I met Pasi Sahlberg in December 2010. I was one of a dozen educators invited to the home of the Finnish consul in New York City to learn about the Finnish education system on the day after the release of the latest international test results. Once again, Finland was in the top tier of nations, as it has been for the past decade. Sahlberg assured the guests that Finnish educators don’t care about standardized test scores and welcomed the international results only because they protected the schools against conservative demands for testing and accountability.
Finnish teachers, Sahlberg said, are well educated, well prepared, and highly respected. They are paid about the same as teachers in the United States in comparison to other college graduates, but Finnish teachers with fifteen years’ experience in the classroom are paid more than their American counterparts. I asked Sahlberg how it was possible to hold teachers or schools accountable when there were no standardized tests. He replied that Finnish educators speak not of accountability, but of responsibility. He said, “Our teachers are very responsible; they are professionals.” When asked what happens to incompetent teachers, Sahlberg insisted that they would never be appointed; once qualified teachers are appointed, it is very difficult to remove them. When asked how Finnish teachers would react if they were told they would be judged by their students’ test scores, he replied, “They would walk out and they wouldn’t return until the authorities stopped this crazy idea.”
Sahlberg invited me to Finland to tour several schools, which I eventually did in September 2011. With Sahlberg as my guide, I visited bright, cheerful schools where students engaged in music, dramatics, play, and academic studies, with fifteen-minute recesses between classes. I spoke at length with teachers and principals in spacious, comfortable lounges. Free from the testing obsession that now consumes so much of the day in American schools, the staff has time to plan and discuss the students and the program.
Arno de la Chapelle
The Sakarinmäki and Östersundom School in Helsinki, which accommodates about 350 Finnish- and Swedish-speaking students aged seven to sixteen and also houses a daycare center
Before I left Finland, Sahlberg gave me a book called The Best School in the World: Seven Finnish Examples from the 21st Century,3 about the architecture of Finnish schools. The book is based on an exhibition presented at the Venice Biennale of Architecture in 2010. When we visited one of the featured schools, I thought, how delightful to discover a nation that cares passionately about the physical environment in which children learn and adults work.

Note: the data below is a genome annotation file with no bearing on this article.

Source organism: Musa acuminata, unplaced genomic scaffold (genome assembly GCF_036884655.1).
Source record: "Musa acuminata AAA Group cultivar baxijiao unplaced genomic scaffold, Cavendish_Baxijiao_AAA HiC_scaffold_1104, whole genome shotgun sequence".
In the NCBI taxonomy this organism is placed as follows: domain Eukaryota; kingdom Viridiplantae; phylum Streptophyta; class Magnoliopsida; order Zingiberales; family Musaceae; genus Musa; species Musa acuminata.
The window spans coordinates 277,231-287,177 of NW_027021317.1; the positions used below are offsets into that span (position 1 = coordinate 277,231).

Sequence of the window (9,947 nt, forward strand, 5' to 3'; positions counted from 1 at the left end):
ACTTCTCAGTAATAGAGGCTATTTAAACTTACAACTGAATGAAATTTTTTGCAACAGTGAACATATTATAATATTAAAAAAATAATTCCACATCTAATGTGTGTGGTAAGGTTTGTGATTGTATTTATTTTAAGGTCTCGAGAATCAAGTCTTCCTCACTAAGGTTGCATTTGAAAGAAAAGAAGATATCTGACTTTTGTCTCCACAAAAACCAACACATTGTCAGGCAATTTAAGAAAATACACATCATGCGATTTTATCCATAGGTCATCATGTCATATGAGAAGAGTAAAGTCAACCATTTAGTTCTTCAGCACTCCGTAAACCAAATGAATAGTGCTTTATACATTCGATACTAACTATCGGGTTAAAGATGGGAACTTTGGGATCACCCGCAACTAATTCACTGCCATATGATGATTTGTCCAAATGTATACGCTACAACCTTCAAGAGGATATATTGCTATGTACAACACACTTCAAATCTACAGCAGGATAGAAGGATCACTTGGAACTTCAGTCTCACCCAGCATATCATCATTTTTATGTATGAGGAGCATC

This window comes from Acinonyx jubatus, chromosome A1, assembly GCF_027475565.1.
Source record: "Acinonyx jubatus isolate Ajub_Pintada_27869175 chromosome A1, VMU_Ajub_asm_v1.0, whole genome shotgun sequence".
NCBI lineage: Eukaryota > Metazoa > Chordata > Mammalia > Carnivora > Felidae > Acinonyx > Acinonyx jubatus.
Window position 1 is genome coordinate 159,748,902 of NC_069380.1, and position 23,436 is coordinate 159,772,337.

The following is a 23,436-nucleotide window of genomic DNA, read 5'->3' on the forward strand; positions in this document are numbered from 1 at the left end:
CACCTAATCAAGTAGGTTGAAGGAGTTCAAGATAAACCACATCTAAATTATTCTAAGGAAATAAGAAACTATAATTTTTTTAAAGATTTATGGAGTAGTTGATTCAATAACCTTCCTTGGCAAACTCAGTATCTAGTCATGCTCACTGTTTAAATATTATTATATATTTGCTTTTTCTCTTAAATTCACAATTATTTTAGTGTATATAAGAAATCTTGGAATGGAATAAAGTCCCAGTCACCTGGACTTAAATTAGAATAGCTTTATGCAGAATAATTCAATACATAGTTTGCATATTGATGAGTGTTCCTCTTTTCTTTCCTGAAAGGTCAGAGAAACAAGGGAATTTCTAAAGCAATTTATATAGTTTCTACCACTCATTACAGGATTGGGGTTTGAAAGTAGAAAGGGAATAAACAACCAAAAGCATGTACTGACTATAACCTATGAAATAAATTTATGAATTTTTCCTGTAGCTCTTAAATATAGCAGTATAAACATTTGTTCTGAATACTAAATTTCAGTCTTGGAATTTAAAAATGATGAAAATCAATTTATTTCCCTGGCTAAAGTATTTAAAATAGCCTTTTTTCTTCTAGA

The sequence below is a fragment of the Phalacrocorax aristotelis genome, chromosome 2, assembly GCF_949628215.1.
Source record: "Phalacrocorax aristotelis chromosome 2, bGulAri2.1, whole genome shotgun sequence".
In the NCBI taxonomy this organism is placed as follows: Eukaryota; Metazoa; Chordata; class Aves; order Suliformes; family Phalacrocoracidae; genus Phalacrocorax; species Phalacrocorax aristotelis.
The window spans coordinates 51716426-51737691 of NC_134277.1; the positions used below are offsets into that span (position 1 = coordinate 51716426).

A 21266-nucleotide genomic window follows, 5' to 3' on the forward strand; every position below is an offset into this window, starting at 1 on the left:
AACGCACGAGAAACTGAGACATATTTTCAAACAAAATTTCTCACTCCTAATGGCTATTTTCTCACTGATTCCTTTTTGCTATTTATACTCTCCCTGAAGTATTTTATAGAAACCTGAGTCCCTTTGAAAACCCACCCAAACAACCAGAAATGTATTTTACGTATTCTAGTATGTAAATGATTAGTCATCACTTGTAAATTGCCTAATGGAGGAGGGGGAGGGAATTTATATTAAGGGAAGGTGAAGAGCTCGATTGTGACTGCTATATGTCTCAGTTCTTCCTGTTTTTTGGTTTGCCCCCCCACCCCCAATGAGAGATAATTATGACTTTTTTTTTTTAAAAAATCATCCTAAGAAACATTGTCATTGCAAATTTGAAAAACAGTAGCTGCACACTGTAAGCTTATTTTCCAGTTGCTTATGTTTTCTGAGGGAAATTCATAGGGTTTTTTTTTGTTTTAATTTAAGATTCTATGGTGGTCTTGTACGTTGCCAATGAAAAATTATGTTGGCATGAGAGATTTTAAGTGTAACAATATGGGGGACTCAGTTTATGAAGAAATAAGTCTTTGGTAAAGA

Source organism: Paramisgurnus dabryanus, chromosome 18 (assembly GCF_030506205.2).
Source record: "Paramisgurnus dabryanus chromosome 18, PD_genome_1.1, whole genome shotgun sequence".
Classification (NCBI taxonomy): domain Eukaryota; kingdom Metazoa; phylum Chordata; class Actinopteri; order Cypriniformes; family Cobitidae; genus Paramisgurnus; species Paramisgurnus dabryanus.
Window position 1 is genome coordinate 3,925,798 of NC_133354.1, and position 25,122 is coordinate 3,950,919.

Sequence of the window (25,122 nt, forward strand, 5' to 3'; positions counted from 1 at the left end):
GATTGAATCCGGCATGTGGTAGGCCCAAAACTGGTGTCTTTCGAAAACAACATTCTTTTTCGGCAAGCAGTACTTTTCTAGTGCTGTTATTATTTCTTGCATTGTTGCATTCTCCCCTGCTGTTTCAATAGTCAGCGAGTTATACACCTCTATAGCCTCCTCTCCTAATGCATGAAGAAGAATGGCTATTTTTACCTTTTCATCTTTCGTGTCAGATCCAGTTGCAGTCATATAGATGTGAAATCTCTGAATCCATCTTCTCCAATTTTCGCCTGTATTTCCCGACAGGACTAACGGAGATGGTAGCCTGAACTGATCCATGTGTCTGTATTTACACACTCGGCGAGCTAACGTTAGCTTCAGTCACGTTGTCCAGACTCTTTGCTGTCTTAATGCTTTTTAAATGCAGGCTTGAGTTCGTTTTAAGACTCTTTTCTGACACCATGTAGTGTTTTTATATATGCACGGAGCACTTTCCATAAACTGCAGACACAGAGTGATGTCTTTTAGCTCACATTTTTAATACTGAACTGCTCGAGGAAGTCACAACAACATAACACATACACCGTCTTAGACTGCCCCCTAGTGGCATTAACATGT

To be sure, Finland is an unusual nation. Its schools are carefully designed to address the academic, social, emotional, and physical needs of children, beginning at an early age. Free preschool programs are not compulsory, but they enroll 98 percent of children. Compulsory education begins at the age of seven. Finnish educators take care not to hold students back or label them as “failing,” since such actions would cause student failure, lessen student motivation, and increase social inequality. After nine years of comprehensive schooling, during which there is no tracking by ability, Finnish students choose whether to enroll in an academic or a vocational high school. About 42 percent choose the latter. The graduation rate is 93 percent, compared to about 80 percent in the US.
Finland’s highly developed teacher preparation program is the centerpiece of its school reform strategy. Only eight universities are permitted to prepare teachers, and admission to these elite teacher education programs is highly competitive: only one of every ten applicants is accepted. There are no alternative ways to earn a teaching license. Those who are accepted have already taken required high school courses in physics, chemistry, philosophy, music, and at least two foreign languages. Future teachers have a strong academic education for three years, then enter a two-year master’s degree program. Subject-matter teachers earn their master’s degree from the university’s academic departments, not—in contrast to the US—the department of teacher education, or in special schools for teacher education. Every candidate prepares to teach all kinds of students, including students with disabilities and other special needs. Every teacher must complete an undergraduate degree and a master’s degree in education.
Because entry into teaching is difficult and the training is rigorous, teaching is a respected and prestigious profession in Finland. So selective and demanding is the process that virtually every teacher is well prepared. Sahlberg writes that teachers enter the profession with a sense of moral mission and the only reasons they might leave would be “if they were to lose their professional autonomy” or if “a merit-based compensation policy [tied to test scores] were imposed.” Meanwhile, the United States is now doing to its teachers what Finnish teachers would find professionally reprehensible: judging their worth by the test scores of their students.